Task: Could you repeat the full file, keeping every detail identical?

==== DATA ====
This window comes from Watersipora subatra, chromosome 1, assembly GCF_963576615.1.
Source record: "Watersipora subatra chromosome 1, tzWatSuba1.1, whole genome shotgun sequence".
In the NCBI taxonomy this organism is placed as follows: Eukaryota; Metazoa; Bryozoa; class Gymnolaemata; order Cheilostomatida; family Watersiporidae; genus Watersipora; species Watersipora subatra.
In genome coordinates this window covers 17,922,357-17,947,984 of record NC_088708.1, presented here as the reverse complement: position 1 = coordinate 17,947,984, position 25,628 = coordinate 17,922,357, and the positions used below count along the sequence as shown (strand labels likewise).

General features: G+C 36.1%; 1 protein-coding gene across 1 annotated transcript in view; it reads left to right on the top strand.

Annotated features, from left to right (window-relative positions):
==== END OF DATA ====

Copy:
This window comes from Watersipora subatra, chromosome 1, assembly GCF_963576615.1.
Source record: "Watersipora subatra chromosome 1, tzWatSuba1.1, whole genome shotgun sequence".
In the NCBI taxonomy this organism is placed as follows: Eukaryota; Metazoa; Bryozoa; class Gymnolaemata; order Cheilostomatida; family Watersiporidae; genus Watersipora; species Watersipora subatra.
In genome coordinates this window covers 17,922,357-17,947,984 of record NC_088708.1, presented here as the reverse complement: position 1 = coordinate 17,947,984, position 25,628 = coordinate 17,922,357, and the positions used below count along the sequence as shown (strand labels likewise).

General features: G+C 36.1%; 1 protein-coding gene across 1 annotated transcript in view; it reads left to right on the top strand.

Annotated features, from left to right (window-relative positions):